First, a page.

In the the American Journal of Sports Medicine,(13) doctors at the Mayo Clinic have released a study on the effectiveness of bone marrow derived stem cells for knee osteoarthritis in the active patient. In this prospective, single-blind, placebo-controlled trial, 25 patients with pain in both knees from osteoarthritis were randomized to receive bone marrow derived stem cells into one knee and saline placebo into the other.

  • Bone marrow was aspirated from the iliac crests and concentrated in an automated centrifuge.
  • The resulting bone marrow aspirate concentrate (this is explained in the video below) was injected into the arthritic knee and was compared with a saline injection into the other knee, thereby utilizing each patient as his or her own control.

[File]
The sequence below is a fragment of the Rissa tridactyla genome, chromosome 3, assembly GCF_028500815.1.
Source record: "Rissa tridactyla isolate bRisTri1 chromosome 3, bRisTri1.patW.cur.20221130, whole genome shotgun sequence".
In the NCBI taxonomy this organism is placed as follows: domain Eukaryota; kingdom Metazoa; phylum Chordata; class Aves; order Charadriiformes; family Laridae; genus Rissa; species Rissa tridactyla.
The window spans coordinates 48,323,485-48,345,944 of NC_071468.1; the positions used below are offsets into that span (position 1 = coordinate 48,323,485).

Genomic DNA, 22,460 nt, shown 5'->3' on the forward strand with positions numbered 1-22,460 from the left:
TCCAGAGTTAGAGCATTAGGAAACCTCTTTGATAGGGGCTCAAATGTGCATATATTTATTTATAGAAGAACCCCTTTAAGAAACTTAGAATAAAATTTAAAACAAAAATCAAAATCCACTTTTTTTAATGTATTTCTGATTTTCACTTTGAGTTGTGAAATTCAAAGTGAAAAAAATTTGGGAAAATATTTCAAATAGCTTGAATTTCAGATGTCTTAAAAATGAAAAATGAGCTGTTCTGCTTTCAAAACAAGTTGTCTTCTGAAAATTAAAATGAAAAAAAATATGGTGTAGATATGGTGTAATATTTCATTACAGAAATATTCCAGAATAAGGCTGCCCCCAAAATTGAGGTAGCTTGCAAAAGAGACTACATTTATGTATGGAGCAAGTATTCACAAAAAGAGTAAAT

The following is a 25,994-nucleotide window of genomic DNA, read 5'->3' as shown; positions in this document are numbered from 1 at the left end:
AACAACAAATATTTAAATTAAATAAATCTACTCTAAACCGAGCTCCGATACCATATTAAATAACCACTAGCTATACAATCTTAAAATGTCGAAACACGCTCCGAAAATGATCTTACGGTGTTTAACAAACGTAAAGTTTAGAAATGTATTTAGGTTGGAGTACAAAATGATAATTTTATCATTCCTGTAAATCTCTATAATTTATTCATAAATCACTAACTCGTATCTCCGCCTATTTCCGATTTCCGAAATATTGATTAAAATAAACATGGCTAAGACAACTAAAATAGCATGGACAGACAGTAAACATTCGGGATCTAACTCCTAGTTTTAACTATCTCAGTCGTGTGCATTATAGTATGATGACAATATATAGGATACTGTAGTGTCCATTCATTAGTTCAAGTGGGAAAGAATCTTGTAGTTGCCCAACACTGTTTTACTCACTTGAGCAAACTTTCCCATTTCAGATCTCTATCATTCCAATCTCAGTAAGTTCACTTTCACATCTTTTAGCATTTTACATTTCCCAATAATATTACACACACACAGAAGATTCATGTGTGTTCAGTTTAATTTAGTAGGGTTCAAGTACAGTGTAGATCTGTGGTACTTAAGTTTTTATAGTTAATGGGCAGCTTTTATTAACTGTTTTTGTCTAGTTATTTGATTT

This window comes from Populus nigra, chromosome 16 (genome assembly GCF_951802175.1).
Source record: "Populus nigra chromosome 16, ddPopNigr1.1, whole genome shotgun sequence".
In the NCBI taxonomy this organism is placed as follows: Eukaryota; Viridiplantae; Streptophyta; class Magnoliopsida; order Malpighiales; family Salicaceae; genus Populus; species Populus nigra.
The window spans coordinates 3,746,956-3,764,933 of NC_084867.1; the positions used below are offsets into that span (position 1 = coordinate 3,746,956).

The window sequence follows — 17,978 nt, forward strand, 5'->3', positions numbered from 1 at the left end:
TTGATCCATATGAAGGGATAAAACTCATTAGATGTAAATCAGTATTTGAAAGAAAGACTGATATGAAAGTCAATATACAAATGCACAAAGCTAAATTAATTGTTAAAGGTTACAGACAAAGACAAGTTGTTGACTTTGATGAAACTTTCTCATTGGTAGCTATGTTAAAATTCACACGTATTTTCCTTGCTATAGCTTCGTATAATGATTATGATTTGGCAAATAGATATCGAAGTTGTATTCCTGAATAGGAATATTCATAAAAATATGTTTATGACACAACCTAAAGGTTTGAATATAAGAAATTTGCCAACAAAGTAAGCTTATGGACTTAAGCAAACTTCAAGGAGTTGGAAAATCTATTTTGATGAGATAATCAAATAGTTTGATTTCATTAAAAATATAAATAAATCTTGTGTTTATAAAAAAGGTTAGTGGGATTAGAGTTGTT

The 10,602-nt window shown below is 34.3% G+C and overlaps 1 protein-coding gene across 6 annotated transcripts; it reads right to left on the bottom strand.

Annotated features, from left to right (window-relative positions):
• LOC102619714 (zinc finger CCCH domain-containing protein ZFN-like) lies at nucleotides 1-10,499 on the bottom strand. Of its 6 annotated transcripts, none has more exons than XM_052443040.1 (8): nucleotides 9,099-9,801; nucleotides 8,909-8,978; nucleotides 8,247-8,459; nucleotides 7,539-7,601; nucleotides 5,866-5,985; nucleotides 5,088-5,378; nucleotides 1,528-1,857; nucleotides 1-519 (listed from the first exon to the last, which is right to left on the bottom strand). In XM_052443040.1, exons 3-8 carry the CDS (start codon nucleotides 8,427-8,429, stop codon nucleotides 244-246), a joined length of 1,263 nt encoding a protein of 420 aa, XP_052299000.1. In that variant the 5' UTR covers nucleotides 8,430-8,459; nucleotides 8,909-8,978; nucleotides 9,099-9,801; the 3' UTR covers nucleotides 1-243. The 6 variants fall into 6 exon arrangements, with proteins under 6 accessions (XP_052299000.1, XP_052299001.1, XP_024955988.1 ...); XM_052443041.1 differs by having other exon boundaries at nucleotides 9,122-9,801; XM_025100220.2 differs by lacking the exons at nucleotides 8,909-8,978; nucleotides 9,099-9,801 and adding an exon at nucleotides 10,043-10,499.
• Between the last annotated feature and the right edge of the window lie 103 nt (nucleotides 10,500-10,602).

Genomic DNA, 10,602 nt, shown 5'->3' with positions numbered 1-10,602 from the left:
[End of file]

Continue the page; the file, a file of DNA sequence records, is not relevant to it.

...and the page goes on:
Early results show that bone marrow derived stem cell injections are a safe to use and is a reliable and viable cellular product. Interestingly, pain scores in both knees decreased significantly from baseline at 1 week, 3 months, and 6 months. Pain relief, although dramatic, did not differ significantly between treated knees in the early stages.

Our research:

In June of 2018, our research team published the paper Short-Term Outcomes in Treatment of Knee Osteoarthritis With 4 Bone Marrow Concentrate Injections. This research appeared in the medical journal: Clinical medicine insights. Arthritis and musculoskeletal disorders.

In this research we were able to conclude that following treatment, short-term outcomes demonstrated that patients experienced less pain and were able to perform daily activities with less difficulty after the first Bone Marrow Concentrate (stem cell) injection and reported additional benefit with each subsequent treatment.

In August 2018, our research team published the paper Short-Term Outcomes of Treatment of Hip Osteoarthritis With 4 Bone Marrow Concentrate Injections: A Case Series. This research appeared in the medical journal: Clinical medicine insights. Case reports.